Musicians’ latency data is visible to other members on JamKazam, so it’s possible to gauge whether someone will be a drag on your session. Some performers favour loose arrangements and slower tempos to help mask synchronisation problems, but at best, sessions can have the precision of Barton Strings, a string quartet that performed Pachelbel’s Canon from separate homes in Austin. In fact, physical proximity was part of the group’s key to reducing lag.
‘If you are at 20 milliseconds or less of total latency, you can have a super-tight, amazing session,’ says JamKazam co-founder David Wilson. ‘Thirty milliseconds or less is good, and you can play pretty much anything there. If you get in the 30 to 40 range, it’s kind of acceptable but you are feeling it more. Forty to 50 and you are at the edge of what most music will tolerate.’
The latency obsession is not exclusive to music. Microsoft and Google are building data centers around the globe to serve the speed demands of cloud gaming, in which users play a library of on-demand video games streamed to their devices. Sports betting, which requires fans to make split-second wagers during games, is also counting on faster networks, notably 5G.
For classical musicians, another frontier involves Internet2, a network that connects more than 480 universities and organisations in the US, and Géant, a consortium that links 40 national and research networks in Europe. Established in 1996, Internet2 can transmit huge quantities of data, enabling multi-city ‘networked performances’ and masterclasses. In a simple but effective example posted on YouTube in 2014, the Chiara String Quartet, at the University of Nebraska-Lincoln, performed Mendelssohn’s Octet with the Avalon Quartet, 450 miles away at Northern Illinois University in. The latency was a mere 19 milliseconds.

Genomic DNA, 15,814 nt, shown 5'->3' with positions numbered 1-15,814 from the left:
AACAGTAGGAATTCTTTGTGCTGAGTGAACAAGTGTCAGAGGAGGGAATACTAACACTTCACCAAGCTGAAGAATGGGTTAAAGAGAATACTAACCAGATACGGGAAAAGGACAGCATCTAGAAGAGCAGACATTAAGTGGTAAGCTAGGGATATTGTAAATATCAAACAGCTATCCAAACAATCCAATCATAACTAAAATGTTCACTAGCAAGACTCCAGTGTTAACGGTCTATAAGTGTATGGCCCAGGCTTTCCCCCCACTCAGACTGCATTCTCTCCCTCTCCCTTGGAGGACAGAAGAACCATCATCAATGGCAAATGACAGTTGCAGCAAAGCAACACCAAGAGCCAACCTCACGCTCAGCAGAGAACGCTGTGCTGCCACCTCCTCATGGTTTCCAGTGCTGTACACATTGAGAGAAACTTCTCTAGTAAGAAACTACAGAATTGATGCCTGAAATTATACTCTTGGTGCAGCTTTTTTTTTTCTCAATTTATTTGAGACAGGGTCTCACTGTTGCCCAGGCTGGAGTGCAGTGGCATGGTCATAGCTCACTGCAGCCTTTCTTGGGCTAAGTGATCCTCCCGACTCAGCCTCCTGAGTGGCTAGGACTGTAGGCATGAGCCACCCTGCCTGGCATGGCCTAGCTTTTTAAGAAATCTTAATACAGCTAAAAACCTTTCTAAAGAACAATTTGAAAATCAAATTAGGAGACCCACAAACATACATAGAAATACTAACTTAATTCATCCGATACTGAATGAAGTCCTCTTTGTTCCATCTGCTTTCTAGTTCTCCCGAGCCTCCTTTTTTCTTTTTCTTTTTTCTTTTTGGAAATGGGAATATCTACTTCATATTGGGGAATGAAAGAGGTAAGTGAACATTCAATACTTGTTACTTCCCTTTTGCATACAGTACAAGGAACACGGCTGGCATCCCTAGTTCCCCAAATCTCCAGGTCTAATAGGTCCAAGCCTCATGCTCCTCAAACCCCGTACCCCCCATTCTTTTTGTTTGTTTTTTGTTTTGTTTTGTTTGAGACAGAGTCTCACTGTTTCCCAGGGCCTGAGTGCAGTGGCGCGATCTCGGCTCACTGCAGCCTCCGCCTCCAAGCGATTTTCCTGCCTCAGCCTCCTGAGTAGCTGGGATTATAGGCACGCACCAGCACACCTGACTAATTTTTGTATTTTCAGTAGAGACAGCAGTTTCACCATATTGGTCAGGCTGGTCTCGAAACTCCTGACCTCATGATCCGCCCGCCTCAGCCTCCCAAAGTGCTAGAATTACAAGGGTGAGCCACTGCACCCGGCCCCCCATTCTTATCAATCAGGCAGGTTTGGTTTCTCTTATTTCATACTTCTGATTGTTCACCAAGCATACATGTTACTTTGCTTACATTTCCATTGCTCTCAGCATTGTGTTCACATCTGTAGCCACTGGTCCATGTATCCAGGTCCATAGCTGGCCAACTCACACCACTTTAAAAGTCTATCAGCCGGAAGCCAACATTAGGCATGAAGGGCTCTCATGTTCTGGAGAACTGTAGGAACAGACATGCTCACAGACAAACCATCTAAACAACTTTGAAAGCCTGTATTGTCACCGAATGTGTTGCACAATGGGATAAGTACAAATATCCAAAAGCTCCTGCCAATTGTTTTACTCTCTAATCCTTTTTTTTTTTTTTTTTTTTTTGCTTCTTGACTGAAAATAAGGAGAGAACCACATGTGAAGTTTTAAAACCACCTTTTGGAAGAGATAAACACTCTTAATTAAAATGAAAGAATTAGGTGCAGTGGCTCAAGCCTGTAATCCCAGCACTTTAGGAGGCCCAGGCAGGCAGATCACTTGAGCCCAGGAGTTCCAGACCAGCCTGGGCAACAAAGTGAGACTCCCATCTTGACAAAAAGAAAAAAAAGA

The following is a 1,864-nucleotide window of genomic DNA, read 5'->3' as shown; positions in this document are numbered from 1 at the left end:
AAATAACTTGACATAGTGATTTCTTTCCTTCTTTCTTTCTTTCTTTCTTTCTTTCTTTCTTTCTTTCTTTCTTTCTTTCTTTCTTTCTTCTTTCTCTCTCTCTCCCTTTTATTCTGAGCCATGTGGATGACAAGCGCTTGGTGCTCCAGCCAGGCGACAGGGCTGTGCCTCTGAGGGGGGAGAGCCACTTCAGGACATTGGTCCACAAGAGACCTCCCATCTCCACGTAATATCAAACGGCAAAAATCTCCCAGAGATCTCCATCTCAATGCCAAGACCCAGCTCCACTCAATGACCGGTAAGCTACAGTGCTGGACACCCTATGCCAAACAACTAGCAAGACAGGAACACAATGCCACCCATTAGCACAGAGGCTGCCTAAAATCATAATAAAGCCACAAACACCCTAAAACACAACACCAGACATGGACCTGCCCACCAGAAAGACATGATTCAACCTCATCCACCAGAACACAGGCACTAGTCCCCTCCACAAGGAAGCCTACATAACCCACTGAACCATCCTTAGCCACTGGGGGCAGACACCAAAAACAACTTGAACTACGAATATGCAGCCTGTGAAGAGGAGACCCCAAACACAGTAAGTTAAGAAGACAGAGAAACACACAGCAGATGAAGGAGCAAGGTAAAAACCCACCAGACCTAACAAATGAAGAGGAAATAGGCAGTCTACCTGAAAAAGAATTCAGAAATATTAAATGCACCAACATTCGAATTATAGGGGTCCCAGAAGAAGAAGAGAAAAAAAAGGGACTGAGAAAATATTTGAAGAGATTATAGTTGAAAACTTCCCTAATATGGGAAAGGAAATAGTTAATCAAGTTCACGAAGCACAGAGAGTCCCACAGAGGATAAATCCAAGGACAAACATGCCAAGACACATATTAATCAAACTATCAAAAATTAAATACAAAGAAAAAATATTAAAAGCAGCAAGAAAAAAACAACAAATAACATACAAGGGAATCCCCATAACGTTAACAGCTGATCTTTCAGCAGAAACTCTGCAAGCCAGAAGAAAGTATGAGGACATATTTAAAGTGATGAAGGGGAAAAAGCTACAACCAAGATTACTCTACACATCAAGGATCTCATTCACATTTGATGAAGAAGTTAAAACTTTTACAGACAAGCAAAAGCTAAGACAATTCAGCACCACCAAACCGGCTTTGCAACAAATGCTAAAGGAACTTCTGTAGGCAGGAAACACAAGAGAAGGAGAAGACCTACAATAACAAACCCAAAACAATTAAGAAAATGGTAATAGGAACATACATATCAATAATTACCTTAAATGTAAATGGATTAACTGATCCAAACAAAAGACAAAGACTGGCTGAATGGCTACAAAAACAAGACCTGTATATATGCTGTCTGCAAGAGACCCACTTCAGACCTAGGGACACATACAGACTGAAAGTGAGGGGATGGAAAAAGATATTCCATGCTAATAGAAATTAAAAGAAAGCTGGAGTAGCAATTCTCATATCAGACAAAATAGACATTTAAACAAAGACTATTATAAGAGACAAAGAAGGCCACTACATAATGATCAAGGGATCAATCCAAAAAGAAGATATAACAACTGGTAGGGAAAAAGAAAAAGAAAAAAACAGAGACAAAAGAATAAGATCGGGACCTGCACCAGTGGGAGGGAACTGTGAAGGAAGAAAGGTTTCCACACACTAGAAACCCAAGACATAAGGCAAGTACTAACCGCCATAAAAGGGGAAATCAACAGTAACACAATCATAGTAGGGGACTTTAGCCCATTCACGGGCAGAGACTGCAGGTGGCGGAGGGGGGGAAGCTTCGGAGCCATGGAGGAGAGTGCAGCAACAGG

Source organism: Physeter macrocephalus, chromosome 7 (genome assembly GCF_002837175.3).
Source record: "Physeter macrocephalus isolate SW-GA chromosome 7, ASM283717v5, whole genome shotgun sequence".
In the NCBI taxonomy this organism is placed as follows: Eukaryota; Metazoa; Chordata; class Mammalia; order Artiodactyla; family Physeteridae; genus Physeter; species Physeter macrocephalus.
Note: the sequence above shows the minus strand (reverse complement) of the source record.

‘As long as you are inside a 750-800 mile range, you get the sort of delay that happens inside a room, inside a performance hall,’ said Howard Herring, president and CEO of the New World Symphony (NWS), the Miami-based training academy that uses Internet2 for remote coaching sessions and link-ups with composers. In May 2018, I watched NWS artistic director Michael Tilson Thomas lead a rehearsal of Stravinsky’s Firebird with the Atlanta Symphony Youth Orchestra. Apart from a momentary video drop-out, the responses to Tilson Thomas showed little or no evidence of lag and the audio came through with notable clarity.
For the past seven years the NWS has collaborated with two other Internet2 adopters – the Manhattan School of Music and the Cleveland Institute of Music – on a Global Audition Training Programme. Every six months, students are evaluated by the faculty of other schools in a ‘mock audition’ setting (other participants include London’s Royal College of Music, the Royal Danish Academy of Music and the Shanghai Conservatory).
Some of the more inventive – and public facing – uses of research networks involve cross-disciplinary art. In 2015 the Royal College of Music produced The Infinite Bridge, a music theatre piece featuring live link-ups between dancers at Barcelona’s MACBA contemporary arts museum, folk musicians in Helsinki, a horn player in Copenhagen and dancers, actors and orchestra in London. Dancers from Barcelona and London appeared to be sharing a stage along with other video projections.
As international travel loses its ease and allure, cross-cultural networked performances like this may gain new appeal. Musicians and producers who currently spend hours editing pre-recorded ‘mosaic’ videos of Ravel’s Bolero could devote that time to live, synchronous performances from multiple locations. That in turn may bring some new-found spontaneity to our screens.
‘We’ve learned a lot during lockdown – about our daily work and the need to communicate,’ said Chafe. ‘I’ve always had this adage that whatever can go online will go online. But this has been drastically experienced, for better or worse. That’s changing a lot of things in music.’
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This article appeared in the September 2020 issue of BBC Music Magazine. Words by Brian Wise.